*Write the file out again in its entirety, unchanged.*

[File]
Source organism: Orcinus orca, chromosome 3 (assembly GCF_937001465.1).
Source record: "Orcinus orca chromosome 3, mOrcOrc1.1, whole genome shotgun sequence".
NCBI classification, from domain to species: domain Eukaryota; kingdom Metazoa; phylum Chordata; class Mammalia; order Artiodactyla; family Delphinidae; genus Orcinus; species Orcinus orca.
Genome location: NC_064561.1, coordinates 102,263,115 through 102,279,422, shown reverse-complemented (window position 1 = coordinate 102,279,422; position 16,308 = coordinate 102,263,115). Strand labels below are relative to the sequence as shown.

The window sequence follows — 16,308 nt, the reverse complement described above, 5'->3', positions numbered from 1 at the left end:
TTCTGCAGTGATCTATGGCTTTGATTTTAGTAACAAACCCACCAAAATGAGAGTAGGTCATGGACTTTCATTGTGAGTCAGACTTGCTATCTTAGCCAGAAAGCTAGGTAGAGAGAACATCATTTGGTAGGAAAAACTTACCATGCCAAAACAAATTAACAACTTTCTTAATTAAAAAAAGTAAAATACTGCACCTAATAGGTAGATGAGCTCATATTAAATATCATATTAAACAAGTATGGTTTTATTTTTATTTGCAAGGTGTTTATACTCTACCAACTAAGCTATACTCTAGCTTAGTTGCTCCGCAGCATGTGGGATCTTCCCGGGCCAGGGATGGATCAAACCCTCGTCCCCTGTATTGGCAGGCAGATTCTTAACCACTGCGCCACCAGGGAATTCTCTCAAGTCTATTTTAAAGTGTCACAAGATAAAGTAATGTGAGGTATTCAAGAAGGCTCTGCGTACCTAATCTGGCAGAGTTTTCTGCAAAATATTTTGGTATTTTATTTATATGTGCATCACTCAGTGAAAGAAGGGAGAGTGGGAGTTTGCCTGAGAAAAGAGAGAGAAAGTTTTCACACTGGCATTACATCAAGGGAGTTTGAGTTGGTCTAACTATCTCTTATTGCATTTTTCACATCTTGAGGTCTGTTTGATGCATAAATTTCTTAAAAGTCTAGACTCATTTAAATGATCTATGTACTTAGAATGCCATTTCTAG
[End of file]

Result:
Source organism: Orcinus orca, chromosome 3 (assembly GCF_937001465.1).
Source record: "Orcinus orca chromosome 3, mOrcOrc1.1, whole genome shotgun sequence".
NCBI classification, from domain to species: domain Eukaryota; kingdom Metazoa; phylum Chordata; class Mammalia; order Artiodactyla; family Delphinidae; genus Orcinus; species Orcinus orca.
Genome location: NC_064561.1, coordinates 102,263,115 through 102,279,422, shown reverse-complemented (window position 1 = coordinate 102,279,422; position 16,308 = coordinate 102,263,115). Strand labels below are relative to the sequence as shown.

The window sequence follows — 16,308 nt, the reverse complement described above, 5'->3', positions numbered from 1 at the left end:
TTCTGCAGTGATCTATGGCTTTGATTTTAGTAACAAACCCACCAAAATGAGAGTAGGTCATGGACTTTCATTGTGAGTCAGACTTGCTATCTTAGCCAGAAAGCTAGGTAGAGAGAACATCATTTGGTAGGAAAAACTTACCATGCCAAAACAAATTAACAACTTTCTTAATTAAAAAAAGTAAAATACTGCACCTAATAGGTAGATGAGCTCATATTAAATATCATATTAAACAAGTATGGTTTTATTTTTATTTGCAAGGTGTTTATACTCTACCAACTAAGCTATACTCTAGCTTAGTTGCTCCGCAGCATGTGGGATCTTCCCGGGCCAGGGATGGATCAAACCCTCGTCCCCTGTATTGGCAGGCAGATTCTTAACCACTGCGCCACCAGGGAATTCTCTCAAGTCTATTTTAAAGTGTCACAAGATAAAGTAATGTGAGGTATTCAAGAAGGCTCTGCGTACCTAATCTGGCAGAGTTTTCTGCAAAATATTTTGGTATTTTATTTATATGTGCATCACTCAGTGAAAGAAGGGAGAGTGGGAGTTTGCCTGAGAAAAGAGAGAGAAAGTTTTCACACTGGCATTACATCAAGGGAGTTTGAGTTGGTCTAACTATCTCTTATTGCATTTTTCACATCTTGAGGTCTGTTTGATGCATAAATTTCTTAAAAGTCTAGACTCATTTAAATGATCTATGTACTTAGAATGCCATTTCTAG